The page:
There will be cold calling in my future. It’s nearly inevitable. Cold calling is, of course, terrifying. Everyone knows that. So today’s challenge was to call people and try to get them to vote for me for Seattle Port Commissioner.
Let it be noted in advance that although we do have a municipal election coming up, Port Commissioner is not on the ballot. None of the current Port Commissioners are up for re-election until 2017. I wasn’t going to even verify this in advance, but as I sat nervously at the dining room table trying to put this off, I saw my ballot sitting next to me on the floor. So I opened it.
I should be running for Prosecuting Attorney.
I called 15 people at random out of the phone book. I only got two actual responses. I wanted to get to 5 for the challenge, but after the second one I stopped for reasons I’ll reveal shortly.
The first woman sounded very skeptical when I asked if she was Mrs. Gilbert (name changed on the off chance this could lead to me being hacked apart by machete). She said yes, and I started in on my schpiel.
“I would like to know if you’ve considered who you’ll be voting for in the upcoming election for Port Commissioner.”
“Yes, I have, thank you,” she said, and hung up.
I sighed with relief and dialed the next number. Someone picked up.
“This is Randy,” he said.
“Hello,” I said. “Is this Mr. Newman?” (Real name changed so I can pretend I’ve met a famous songwriter.)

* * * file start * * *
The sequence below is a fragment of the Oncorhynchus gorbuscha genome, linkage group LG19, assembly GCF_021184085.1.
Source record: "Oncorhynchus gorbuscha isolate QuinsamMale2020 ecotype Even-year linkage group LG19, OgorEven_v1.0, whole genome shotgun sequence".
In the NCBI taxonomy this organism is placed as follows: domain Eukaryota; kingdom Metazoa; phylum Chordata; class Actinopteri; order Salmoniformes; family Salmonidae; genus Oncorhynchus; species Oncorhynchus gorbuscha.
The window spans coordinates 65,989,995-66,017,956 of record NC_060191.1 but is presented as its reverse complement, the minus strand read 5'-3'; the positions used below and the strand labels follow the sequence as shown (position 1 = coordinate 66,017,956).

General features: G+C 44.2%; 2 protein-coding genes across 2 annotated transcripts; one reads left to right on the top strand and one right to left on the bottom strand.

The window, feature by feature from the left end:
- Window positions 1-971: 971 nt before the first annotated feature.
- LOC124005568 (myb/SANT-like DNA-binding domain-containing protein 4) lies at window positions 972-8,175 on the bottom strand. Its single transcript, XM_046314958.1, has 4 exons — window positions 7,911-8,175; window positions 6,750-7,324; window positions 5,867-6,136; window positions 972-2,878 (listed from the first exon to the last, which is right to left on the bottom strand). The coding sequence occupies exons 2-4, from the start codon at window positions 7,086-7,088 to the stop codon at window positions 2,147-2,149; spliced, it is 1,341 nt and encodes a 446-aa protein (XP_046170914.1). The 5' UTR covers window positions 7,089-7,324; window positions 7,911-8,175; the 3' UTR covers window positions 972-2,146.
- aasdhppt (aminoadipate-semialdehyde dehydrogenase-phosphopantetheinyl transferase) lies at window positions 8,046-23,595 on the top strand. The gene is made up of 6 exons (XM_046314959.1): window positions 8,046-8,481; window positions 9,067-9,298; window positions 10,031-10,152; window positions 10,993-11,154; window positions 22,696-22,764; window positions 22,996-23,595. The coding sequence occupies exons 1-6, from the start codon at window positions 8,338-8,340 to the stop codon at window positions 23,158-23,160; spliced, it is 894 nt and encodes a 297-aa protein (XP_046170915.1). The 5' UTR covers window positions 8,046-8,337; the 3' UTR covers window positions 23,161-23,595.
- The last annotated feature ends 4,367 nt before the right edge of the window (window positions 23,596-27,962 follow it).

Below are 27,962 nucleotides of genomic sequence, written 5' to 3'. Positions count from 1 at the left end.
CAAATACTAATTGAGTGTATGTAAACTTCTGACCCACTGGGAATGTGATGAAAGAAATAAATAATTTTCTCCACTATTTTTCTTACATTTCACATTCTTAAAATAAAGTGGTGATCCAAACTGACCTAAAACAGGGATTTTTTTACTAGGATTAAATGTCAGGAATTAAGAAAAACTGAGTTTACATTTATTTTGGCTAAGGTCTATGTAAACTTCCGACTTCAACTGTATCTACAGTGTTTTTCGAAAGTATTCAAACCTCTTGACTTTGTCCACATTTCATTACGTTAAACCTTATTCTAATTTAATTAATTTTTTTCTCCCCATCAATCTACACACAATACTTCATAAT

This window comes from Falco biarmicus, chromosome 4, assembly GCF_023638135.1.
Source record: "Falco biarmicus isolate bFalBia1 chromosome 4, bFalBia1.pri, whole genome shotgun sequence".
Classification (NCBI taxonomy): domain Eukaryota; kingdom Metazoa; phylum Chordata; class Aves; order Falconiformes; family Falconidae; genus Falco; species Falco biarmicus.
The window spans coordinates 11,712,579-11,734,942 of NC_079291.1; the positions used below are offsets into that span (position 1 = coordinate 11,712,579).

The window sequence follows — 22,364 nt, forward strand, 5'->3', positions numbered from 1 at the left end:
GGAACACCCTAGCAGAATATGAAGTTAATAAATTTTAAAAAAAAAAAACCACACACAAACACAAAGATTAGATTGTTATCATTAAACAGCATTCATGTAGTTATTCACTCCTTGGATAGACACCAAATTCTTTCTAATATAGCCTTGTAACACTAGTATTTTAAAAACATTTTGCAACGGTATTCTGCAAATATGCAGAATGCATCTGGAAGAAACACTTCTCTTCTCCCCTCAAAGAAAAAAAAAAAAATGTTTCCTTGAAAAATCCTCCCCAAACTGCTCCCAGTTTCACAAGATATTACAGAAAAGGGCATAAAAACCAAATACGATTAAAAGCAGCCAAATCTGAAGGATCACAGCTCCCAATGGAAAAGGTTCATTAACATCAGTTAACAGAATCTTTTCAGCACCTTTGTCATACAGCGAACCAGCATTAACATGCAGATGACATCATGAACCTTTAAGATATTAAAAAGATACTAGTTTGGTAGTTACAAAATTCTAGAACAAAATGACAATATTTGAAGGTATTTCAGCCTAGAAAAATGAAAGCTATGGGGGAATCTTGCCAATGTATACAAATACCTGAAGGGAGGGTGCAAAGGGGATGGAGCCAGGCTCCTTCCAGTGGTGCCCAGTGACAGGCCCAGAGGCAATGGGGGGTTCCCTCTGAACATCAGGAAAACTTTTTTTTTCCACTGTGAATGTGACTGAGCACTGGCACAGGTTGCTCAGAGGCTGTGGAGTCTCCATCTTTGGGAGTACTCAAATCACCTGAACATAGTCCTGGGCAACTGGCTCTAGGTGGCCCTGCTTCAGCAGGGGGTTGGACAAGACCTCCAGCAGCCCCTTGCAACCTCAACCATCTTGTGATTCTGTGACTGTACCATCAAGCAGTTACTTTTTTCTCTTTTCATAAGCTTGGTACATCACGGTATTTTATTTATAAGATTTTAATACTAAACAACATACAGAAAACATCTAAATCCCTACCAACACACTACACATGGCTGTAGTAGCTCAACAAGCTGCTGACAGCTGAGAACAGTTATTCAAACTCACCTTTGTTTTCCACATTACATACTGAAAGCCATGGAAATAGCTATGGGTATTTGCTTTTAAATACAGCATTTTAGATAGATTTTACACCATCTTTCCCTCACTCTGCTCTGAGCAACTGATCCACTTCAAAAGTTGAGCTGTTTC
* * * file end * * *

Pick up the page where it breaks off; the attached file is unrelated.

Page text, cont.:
“I am calling to find out if you’ve considered who you’ll be voting for in the upcoming election for Port Commissioner,” I said, with a steadier voice than I managed with Mrs. Gilbert.
“No,” he said. “I haven’t. Who are you calling about.”
“Um…I’d like to recommenced that you vote for Jesse LaJeunesse for this position.”
“Oh really,” he said, rather than hanging up like a decent person would have done. “And why is that?”
I had an answer for this. “Do you know as much as 75% of crime in Seattle is linked to it’s docks?”
“No,” he said. “I was unaware of this. And what would Jesse do about it?”
Yeah, the dock percentage was as much material as I had prepared. He went on to ask a bunch of questions I didn’t have answers to:
Q Who are the current candidates? A: There are five candidates.
Q: What are their names? A: I do not have access to that data at this time.
Q: Who, specifically, is Jesse running against? A: Her name is Maria Caldwell, which I pulled out of my ass based on our current Senator, Maria Cantwell.
Q: What is she doing wrong that means Jesse should be elected instead? A: She has gone on the record to say that crime is not her concern and not in the purview of the position of Port Commissioner, and she is more interested in trade and tariffs.
Q: What is Jesse’s background? A: He has 10 years of experience in crime journalism. He has been published in a variety of newspapers on the east coast. He has no background in politics but is running now because he has seen an issue no one is addressing.
Q: Yeah, but what is his current occupation. A: He’s in retail.
Q: What does that mean? A: He sells books. He works at Barnes and Noble.
Finally, after what my lying phone assures me was less than 6 minutes, he thanked me for the information and told me he’d consider it. He actually sounded somewhat convinced. I’m sure he wasn’t convinced, but he didn’t sound like he thought my bullshit was just bullshit. It’s too early in this challenges to say for sure, but I’m coming to the tentative conclusion that people will nearly always take things at face value.
The sound of his hanging up was beautiful. Even though it wasn’t really a sound at all.
I decided not to call anyone else. I will admit that nervousness and the desire no to go through that again was a factor, and I lose points for that. But mostly I’ve realized that if I’m going to cold call people, I shouldn’t actually lie to them. That’s probably illegal and it’s pretty messed up in any case.
I’ll have to plan more carefully about my next cold-calling challenge. And do it very, very soon.